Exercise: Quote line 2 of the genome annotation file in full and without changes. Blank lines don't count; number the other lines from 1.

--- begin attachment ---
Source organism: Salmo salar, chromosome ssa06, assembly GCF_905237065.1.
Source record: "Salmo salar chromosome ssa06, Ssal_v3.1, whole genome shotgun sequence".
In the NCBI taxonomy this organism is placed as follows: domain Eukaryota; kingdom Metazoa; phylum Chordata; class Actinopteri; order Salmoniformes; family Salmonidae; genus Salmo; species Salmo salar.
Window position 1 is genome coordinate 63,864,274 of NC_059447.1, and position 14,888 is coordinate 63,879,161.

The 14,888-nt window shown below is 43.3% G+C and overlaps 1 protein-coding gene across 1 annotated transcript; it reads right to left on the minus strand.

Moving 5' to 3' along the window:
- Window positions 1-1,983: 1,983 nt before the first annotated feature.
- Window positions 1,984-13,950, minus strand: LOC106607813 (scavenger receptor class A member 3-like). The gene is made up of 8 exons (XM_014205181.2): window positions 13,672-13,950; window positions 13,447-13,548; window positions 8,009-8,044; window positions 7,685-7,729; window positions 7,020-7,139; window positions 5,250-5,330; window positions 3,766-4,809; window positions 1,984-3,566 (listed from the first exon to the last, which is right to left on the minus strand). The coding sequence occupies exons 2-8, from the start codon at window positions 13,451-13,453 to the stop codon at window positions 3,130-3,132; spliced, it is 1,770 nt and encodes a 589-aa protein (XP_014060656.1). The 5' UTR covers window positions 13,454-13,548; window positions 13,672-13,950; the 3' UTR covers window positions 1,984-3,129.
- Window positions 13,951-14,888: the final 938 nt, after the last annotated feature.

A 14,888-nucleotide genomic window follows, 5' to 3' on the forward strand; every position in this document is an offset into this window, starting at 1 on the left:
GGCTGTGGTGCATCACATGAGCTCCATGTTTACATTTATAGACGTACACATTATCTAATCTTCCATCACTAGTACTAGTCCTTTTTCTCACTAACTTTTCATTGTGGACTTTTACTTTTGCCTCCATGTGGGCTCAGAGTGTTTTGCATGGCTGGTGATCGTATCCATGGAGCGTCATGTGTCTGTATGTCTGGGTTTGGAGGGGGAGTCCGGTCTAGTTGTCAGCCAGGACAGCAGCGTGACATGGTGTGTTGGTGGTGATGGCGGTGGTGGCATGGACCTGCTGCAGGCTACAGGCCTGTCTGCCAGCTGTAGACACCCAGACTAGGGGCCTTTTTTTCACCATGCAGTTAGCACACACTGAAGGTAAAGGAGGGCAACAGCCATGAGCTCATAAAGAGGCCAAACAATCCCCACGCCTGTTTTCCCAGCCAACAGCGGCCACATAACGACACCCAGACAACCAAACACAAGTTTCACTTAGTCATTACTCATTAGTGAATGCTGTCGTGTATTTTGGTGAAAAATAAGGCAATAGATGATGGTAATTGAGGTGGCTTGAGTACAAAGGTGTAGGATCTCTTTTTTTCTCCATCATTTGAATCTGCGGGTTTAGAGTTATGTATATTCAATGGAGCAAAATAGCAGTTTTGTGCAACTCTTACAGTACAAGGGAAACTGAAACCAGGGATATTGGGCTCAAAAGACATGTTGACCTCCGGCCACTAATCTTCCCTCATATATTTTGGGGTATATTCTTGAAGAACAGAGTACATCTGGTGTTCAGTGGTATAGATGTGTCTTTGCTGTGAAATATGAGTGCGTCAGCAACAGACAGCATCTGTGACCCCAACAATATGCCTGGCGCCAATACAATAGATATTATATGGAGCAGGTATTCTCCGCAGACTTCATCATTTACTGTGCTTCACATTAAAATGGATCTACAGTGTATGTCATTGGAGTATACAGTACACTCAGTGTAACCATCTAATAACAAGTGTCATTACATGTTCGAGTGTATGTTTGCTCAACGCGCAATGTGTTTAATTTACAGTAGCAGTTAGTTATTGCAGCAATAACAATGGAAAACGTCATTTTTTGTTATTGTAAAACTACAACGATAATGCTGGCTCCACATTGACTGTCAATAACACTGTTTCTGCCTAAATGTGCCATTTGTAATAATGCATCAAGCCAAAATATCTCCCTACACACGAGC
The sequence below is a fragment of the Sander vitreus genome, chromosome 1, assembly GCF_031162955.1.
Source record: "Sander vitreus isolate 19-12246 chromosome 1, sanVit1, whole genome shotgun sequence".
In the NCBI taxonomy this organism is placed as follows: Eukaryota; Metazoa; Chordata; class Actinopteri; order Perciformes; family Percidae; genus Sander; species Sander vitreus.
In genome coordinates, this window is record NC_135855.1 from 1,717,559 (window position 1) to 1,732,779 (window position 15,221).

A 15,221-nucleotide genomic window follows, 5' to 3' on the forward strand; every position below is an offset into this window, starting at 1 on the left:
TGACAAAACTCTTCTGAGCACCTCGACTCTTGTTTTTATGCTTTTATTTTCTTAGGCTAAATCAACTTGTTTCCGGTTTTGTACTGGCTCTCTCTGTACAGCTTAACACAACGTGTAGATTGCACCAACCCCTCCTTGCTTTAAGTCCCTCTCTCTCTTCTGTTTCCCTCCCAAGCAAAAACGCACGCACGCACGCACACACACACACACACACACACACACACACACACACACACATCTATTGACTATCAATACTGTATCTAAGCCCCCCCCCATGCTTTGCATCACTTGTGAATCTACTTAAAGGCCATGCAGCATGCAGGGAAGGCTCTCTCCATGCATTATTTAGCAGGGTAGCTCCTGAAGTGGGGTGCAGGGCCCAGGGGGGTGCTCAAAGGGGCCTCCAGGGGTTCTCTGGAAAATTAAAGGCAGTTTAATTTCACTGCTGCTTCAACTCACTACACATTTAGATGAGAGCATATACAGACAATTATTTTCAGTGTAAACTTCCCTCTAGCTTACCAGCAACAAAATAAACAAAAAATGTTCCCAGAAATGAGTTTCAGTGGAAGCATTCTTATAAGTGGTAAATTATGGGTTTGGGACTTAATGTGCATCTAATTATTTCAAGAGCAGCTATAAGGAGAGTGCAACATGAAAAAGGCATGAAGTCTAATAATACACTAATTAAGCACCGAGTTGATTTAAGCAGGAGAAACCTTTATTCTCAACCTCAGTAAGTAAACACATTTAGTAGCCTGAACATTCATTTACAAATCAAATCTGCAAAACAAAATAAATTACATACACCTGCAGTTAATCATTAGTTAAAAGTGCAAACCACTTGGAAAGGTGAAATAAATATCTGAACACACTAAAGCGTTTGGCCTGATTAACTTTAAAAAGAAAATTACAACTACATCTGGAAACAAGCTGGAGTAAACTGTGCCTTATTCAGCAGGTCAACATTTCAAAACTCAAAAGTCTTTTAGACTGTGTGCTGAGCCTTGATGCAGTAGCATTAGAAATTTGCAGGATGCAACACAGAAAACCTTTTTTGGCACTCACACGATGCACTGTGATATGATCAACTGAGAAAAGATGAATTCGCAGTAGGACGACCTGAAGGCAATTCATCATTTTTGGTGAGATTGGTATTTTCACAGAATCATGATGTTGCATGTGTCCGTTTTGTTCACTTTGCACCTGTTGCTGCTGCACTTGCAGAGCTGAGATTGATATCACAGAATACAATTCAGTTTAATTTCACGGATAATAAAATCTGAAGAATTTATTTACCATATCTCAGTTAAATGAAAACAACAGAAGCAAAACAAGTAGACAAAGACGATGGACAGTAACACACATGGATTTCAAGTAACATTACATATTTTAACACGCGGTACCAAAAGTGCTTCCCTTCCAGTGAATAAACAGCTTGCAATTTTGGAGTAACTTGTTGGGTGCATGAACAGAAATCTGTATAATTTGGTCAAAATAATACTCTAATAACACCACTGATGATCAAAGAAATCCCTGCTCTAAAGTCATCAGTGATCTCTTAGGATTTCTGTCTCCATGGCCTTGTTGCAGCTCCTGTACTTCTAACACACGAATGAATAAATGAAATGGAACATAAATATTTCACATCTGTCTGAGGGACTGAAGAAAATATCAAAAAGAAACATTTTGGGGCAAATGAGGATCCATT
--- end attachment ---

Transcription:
Source record: "Salmo salar chromosome ssa06, Ssal_v3.1, whole genome shotgun sequence".